Trelawny of the Wells

    If I was to draw up a list of things I hate in the theatre I think good actors pretending to be mediocre ones would be right up at the top of the list. If it's done well there's always a risk of condescension (and it's really difficult to do well). If it's done badly... well it's a kind of double-jeopardy, as fictional bad-acting gets churned together with the real thing. So, on paper at least, I was a bit wary about Trelawny of the Wells, Arthur Wing-Pinero's love-letter to Victorian theatre... which has been refurbished for a contemporary audience by Patrick Marber (he describes his contribution as "ornamentation" in the printed copy of the text). In practice I was won over - though I'm still not entirely sure why. I think it may have been because what we were looking at was not so much mediocre acting (though it's clear that some of Pinero's actors are not exactly top rank) but old-fashioned acting. Like Lolita Chakrabarti's play Red Velvet - which the Tricycle Theatre put on last year - Trelawny of the Wells is interested in a shift in stage fashion from declamatory gestural acting to a more naturalistic style. Marber is too - and he's given one of the characters a good new line to summarise what the new style means - "With great passion but no demonstration of it" says Tom Wrench, a budding playwright as he instructs his colleagues how to play a scene. The question now is whether the same production can get laughs from comic caricature and strong emotion from quiet understatement. That's one of the things we'll be discussing this week - and the novelists Patrick Gale and Aminatta Forna are on the panel along with the writer Natalie Haynes.

    Also on the programme another tricky question - how do you make a sitcom out of the work of bomb disposal officers in Afghanistan? Richard Hurst, writer of Secret Diary of a Call Girl and James Cary, who's worked on Miranda are making their way through that particular minefield in Bluestone 42 - an eight part comedy drama for BBC3.

    Also on the programme this week Richard Gere tries to make us sympathise with the tribulations of a hedge-fund manager in Arbitrage  (good luck with that one Richard) and we read J.M. Coetzee's new novel The Childhood of Jesus (and if it is about the Childhood of Jesus he's not made it obvious). Oh, and we all know more than we did last week about the Renaissance artist Federico Barocci, subject of a new exhibition at the National Gallery... Not very difficult in my case because last week I knew precisely nothing about Federico Barocci, up to and including his very existence. Hope you can join us for the programme on Saturday...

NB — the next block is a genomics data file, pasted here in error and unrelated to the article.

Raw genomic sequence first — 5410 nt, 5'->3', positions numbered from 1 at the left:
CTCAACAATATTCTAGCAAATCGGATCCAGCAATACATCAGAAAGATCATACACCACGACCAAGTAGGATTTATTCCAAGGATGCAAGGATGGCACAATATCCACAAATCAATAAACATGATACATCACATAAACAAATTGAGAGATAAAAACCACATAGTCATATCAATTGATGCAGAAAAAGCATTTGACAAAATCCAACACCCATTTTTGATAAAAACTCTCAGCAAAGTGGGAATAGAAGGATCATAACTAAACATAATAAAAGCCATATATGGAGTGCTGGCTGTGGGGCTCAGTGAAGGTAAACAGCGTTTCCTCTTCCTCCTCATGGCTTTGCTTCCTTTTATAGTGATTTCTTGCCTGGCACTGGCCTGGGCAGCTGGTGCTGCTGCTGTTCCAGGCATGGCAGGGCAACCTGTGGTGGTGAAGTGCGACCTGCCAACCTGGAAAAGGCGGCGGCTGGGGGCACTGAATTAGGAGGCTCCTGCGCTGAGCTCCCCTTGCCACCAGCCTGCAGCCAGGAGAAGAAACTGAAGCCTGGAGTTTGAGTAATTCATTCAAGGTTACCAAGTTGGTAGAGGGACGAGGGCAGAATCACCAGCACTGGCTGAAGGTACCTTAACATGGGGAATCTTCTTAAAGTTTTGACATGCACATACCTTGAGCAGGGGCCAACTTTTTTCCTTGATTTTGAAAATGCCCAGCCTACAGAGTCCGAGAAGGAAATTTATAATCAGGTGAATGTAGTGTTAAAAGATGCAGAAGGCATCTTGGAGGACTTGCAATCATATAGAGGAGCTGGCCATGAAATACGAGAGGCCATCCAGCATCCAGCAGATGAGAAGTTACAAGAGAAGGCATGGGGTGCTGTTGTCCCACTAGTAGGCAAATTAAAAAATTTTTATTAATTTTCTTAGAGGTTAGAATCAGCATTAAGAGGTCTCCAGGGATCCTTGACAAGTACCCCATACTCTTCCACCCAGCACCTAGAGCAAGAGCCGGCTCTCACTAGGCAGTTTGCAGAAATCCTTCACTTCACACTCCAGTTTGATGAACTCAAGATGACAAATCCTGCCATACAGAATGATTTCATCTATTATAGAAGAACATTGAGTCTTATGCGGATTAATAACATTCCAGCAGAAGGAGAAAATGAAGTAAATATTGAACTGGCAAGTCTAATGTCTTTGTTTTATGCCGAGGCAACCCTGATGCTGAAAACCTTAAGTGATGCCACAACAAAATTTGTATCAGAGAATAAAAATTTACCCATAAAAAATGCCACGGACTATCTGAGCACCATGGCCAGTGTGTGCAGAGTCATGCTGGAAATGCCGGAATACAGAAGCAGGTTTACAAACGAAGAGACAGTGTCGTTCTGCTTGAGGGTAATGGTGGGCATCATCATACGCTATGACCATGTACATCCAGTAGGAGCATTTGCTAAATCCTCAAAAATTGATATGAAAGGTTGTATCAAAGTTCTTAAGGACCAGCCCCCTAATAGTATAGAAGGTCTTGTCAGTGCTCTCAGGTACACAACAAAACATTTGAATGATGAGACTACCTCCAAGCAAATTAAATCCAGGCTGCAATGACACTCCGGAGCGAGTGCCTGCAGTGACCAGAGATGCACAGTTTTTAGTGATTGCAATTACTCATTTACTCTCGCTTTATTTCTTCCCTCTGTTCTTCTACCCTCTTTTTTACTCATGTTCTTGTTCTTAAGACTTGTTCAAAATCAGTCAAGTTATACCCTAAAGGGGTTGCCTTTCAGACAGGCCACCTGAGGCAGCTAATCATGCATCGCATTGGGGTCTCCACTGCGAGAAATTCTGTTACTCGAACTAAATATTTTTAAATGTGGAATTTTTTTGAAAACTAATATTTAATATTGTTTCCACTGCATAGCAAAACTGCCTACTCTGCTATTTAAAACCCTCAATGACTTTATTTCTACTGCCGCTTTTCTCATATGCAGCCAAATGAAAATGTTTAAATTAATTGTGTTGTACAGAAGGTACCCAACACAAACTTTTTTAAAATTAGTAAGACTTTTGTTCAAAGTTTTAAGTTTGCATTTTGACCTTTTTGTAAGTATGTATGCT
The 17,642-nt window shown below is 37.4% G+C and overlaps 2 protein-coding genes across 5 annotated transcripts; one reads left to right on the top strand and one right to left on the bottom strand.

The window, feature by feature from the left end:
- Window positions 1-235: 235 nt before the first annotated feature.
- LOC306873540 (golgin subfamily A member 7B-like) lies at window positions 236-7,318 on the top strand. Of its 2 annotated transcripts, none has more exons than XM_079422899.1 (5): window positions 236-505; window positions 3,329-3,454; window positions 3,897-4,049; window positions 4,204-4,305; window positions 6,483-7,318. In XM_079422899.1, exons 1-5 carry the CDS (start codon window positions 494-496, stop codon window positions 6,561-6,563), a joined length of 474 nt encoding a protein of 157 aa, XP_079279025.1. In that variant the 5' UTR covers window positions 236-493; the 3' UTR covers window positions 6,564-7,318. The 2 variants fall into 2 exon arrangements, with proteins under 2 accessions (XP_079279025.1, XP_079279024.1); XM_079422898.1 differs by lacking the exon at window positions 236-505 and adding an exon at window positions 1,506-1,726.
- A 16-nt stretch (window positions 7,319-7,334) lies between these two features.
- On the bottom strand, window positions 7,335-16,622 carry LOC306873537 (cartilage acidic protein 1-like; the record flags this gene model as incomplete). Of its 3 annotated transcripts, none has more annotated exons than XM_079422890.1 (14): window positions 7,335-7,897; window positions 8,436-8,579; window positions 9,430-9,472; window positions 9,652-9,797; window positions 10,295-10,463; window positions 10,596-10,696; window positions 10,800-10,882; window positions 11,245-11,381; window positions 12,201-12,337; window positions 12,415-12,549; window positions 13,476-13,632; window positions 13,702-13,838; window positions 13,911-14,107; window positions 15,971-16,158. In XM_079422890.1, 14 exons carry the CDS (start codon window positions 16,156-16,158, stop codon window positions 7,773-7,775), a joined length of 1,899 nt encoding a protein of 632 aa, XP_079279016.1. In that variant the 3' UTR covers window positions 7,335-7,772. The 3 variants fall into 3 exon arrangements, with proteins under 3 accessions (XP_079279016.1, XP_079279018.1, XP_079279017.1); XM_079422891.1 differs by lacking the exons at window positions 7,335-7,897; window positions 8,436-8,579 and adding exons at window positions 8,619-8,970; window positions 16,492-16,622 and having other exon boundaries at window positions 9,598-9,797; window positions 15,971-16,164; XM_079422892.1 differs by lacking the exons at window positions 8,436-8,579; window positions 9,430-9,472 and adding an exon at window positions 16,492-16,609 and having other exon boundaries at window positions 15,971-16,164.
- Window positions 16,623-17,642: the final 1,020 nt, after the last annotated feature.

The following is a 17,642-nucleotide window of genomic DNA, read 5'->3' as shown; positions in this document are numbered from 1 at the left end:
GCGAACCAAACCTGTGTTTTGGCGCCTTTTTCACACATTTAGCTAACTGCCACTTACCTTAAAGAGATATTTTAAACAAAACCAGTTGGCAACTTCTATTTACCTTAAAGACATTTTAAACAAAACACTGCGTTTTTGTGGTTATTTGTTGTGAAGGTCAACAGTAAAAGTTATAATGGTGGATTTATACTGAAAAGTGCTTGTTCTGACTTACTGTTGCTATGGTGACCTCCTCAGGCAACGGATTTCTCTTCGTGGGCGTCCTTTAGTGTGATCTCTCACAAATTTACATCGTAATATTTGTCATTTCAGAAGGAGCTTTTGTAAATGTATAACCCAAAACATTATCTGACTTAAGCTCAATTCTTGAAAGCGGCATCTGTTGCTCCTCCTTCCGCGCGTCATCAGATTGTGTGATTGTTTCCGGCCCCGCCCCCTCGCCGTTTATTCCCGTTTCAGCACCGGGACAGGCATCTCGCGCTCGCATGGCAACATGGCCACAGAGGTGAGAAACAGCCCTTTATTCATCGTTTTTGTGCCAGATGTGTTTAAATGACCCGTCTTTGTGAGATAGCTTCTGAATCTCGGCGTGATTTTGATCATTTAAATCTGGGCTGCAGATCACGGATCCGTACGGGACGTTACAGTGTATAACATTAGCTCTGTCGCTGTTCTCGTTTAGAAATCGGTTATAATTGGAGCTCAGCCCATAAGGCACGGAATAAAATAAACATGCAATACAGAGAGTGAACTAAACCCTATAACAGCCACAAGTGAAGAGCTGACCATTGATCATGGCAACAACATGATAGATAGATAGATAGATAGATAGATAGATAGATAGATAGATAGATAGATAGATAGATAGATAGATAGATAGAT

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    • Comment number 2. Posted by steve

      on 13 Mar 2013 10:43

      I bought ‘The Next Day’ by David Bowie from my local HMV store yesterday, and I am already hooked. I am a Bowie virgin, and I found the lyrics (printed on a piece of card) rather ponderous at first. ‘ Here I am, not quite dying’ for example.. So I turned up the volume, concentrated on one or two tracks, stared at the lyrics, and began to enjoy it: exciting, clever singing, powerful backing band. Definite hit.
      Steve Alwyn

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    • Comment number 1. Posted by steve

      on 3 Mar 2013 10:46

      Arbitrage caught my eye as the best bet on this week’s show. Tom’s short plot summery, and the snatch of dialogue positively crackled through the speakers of my audio system. I caught the review of the same film on TV’s Friday Review Show. I must be a review show junkie.
      Tom was not quite sure what the word ‘Arbitrage’ meant, but another panellist knew it’s meaning in its English and its French pronunciation. Well, that’s clever. I am going to see the film and will let you know.
      I hadn’t heard of Barocci. I think, from your description, that I saw one of his paintings whilst on holiday in Venice last year. The painting included the nails extracted from the cross, and the tool used to extract them, a little detail that sticks in one’s memory.
      Steve Alwyn

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